Group II metabotropic glutamate receptors mediate presynaptic inhibition of excitatory transmission in pyramidal neurons of the human cerebral cortex

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  • Marco Bocchio, Oxford University, Oxford, UK., Aix-Marseille Université
  • ,
  • Istvan P. Lukacs, Oxford University, Oxford, UK.
  • ,
  • Richard Stacey, Oxford University Hospitals NHS Foundation Trust
  • ,
  • Puneet Plaha, Oxford University Hospitals NHS Foundation Trust
  • ,
  • Vasileios Apostolopoulos, Oxford University Hospitals NHS Foundation Trust
  • ,
  • Laurent Livermore, Oxford University Hospitals NHS Foundation Trust
  • ,
  • Arjune Sen, NIHR Biomedical Research Centre, Oxford University, Oxford, UK.
  • ,
  • Olaf Ansorge, Oxford University, Oxford, UK.
  • ,
  • Martin J. Gillies, Oxford University, Oxford, UK.
  • ,
  • Peter Somogyi, Oxford University, Oxford, UK.
  • ,
  • Marco Capogna

Group II metabotropic glutamate receptor (mGluR) ligands are potential novel drugs for neurological and psychiatric disorders, but little is known about the effects of these compounds at synapses of the human cerebral cortex. Investigating the effects of neuropsychiatric drugs in human brain tissue with preserved synaptic circuits might accelerate the development of more potent and selective pharmacological treatments. We have studied the effects of group II mGluR activation on excitatory synaptic transmission recorded from pyramidal neurons of cortical layers 2–3 in acute slices derived from surgically removed cortical tissue of people with epilepsy or tumors. The application of a selective group II mGluR agonist, LY354740 (0.1–1 µM) inhibited the amplitude and frequency of action potential-dependent spontaneous excitatory postsynaptic currents (sEPSCs). This effect was prevented by the application of a group II/III mGluR antagonist, CPPG (0.1 mM). Furthermore, LY354740 inhibited the frequency, but not the amplitude, of action potential-independent miniature EPSCs (mEPSCs) recorded in pyramidal neurons. Finally, LY354740 did slightly reduce cells’ input resistance without altering the holding current of the neurons recorded in voltage clamp at −90 mV. Our results suggest that group II mGluRs are mainly auto-receptors that inhibit the release of glutamate onto pyramidal neurons in layers 2–3 in the human cerebral cortex, thereby regulating network excitability. We have demonstrated the effect of a group II mGluR ligand at human cortical synapses, revealing mechanisms by which these drugs could exert pro-cognitive effects and treat human neuropsychiatric disorders.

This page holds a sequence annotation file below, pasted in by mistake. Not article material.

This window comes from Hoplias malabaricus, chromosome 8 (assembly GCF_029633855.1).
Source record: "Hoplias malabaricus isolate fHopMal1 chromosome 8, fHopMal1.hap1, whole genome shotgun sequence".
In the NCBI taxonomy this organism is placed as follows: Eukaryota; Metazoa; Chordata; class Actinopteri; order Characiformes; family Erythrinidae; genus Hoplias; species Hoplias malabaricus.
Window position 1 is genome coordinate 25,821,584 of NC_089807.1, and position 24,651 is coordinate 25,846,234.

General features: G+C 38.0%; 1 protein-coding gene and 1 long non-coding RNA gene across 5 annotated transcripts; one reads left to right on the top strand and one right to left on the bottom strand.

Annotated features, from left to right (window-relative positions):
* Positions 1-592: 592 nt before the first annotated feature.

OriginalsprogEngelsk
Artikelnummer508
TidsskriftFrontiers in Cellular Neuroscience
Vol/bind12
Antal sider15
ISSN1662-5102
DOI
StatusUdgivet - 4 jan. 2019

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